Ensure policy, procedures and systems are in place to support clinicians to change from intravenous to oral opioid analgesics in patients with acute pain. This should include incorporating flags in electronic medication management systems where these are in use.

For consumers

If you are prescribed an opioid analgesic while in hospital, your clinicians should regularly check that you still need the medicine, that the medicine is helping your pain and that it is the best medicine for you. Your pain and ability to function will be regularly checked, and the amount of opioid analgesic you take will be reduced as your condition improves and your need for pain relief decreases.

If your pain does not improve when you take an opioid analgesic your clinician may change your medicine or refer you to other hospital-based support services. These may include specialist services for children and adolescents, pain management, drug and alcohol, clinical pharmacy, and allied health such as physiotherapy.

For clinicians

When opioid analgesics are prescribed, the effectiveness, appropriateness and ongoing need for opioid analgesic therapy should be regularly reviewed according to the patient’s stage of care. If the opioid analgesic is continued, decisions about the appropriate daily dose of opioid analgesic should be based on the oral morphine-equivalent daily dose (oMEDD) given in the past 24 hours.

During their hospital care, a patient prescribed an opioid analgesic for acute pain should have regular assessment of their pain and function. Due to interpatient variability, the timing of regular assessments should be tailored to the needs of the patient considering the patient’s sedation scores, physical state, ability to move and engagement with active interventions such as physiotherapy.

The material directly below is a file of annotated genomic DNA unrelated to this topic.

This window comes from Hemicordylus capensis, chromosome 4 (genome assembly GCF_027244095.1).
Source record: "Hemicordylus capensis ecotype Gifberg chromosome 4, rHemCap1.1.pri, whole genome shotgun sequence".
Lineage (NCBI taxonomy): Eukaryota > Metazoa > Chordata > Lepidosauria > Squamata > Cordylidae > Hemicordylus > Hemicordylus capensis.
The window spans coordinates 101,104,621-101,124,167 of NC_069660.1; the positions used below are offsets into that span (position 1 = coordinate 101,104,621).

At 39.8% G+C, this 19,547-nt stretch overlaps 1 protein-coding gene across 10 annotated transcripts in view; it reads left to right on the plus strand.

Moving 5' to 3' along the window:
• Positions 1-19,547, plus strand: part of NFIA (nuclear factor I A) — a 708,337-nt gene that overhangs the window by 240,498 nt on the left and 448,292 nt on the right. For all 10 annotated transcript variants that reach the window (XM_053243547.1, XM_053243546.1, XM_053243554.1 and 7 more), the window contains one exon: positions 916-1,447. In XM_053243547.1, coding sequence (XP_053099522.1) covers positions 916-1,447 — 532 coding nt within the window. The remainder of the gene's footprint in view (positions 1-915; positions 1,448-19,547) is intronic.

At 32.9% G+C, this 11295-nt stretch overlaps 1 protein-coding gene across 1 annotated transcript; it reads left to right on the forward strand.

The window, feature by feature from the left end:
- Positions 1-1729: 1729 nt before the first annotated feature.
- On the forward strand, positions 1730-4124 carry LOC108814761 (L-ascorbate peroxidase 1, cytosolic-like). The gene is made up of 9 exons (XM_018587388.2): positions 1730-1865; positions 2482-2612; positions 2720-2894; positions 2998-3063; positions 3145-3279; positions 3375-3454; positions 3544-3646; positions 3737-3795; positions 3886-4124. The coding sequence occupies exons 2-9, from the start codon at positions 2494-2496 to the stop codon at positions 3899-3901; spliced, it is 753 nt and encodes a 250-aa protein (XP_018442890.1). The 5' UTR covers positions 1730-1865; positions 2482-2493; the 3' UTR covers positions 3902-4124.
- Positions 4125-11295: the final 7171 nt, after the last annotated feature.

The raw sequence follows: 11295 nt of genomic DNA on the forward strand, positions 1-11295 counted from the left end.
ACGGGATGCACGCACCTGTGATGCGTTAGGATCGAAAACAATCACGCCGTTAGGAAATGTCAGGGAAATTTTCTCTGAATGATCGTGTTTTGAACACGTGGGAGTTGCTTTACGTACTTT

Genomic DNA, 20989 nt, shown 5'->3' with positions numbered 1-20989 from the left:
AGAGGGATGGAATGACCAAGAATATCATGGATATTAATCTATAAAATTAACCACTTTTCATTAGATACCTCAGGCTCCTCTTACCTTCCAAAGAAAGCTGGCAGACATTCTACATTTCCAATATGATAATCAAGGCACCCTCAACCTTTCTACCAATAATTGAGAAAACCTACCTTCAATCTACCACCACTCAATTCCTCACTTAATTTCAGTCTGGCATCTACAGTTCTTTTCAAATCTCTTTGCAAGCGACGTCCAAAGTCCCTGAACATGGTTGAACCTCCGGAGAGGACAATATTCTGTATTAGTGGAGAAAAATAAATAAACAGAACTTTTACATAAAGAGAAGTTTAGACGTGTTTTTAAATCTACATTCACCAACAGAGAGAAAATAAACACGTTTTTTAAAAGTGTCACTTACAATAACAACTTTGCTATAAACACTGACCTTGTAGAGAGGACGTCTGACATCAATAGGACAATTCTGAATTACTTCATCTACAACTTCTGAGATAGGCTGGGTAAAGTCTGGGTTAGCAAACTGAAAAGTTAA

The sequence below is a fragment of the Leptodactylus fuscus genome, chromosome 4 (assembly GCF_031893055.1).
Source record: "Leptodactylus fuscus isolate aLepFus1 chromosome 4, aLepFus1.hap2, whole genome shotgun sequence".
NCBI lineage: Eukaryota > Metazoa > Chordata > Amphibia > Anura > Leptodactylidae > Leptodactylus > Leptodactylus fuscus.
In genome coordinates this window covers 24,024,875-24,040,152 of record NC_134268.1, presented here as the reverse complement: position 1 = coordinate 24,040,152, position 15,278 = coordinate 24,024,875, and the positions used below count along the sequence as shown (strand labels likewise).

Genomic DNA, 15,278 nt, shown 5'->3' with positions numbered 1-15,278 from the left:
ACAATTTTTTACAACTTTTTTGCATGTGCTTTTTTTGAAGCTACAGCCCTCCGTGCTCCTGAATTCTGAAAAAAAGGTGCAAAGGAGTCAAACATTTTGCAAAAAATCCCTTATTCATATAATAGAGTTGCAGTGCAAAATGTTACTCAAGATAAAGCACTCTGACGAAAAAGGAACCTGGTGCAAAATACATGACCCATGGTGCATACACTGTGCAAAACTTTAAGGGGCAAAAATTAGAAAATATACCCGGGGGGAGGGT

Consider alternative pain management for patients whose acute pain does not respond to opioid analgesics. This may include changing the opioid analgesic to a non-opioid medicine, nonpharmacological management or referral to other hospital-based support services. These may include specialist services for paediatrics, pain management, drug and alcohol services, clinical pharmacy, or allied health.

If opioid analgesics are being administered intravenously, consider switching to oral opioid analgesic options as soon as the oral route is available.

Ensure review of opioid analgesic treatment occurs immediately before the patient leaves the hospital. The aim of opioid analgesic therapy should be to manage the patient’s acute pain with an opioid analgesic for the shortest duration possible.

For health service organisations

Ensure systems are in place for clinicians to regularly review the effectiveness, appropriateness and ongoing need for opioid analgesics according to the patient’s stage of care. In hospital, this includes ceasing opioid analgesics when no longer necessary and reviewing regularly from the first prescription. Ensure an oMEDD calculator is available for clinicians to determine the appropriate daily dose of opioid analgesic.

Include systems to ensure that review of opioid analgesics occurs immediately before the patient leaves the hospital.

Ensure referral and escalation of care processes are in place to support clinicians when a patient’s acute pain does not respond to opioid analgesic therapy. This may include referral to other hospital-based support services, including escalation to specialist services for paediatrics, pain management, drug and alcohol, clinical pharmacy and allied health.

Ensure policy, procedures and systems are in place to support clinicians to change from intravenous to oral opioid analgesics in patients with acute pain. This should include incorporating flags in electronic medication management systems where these are in use.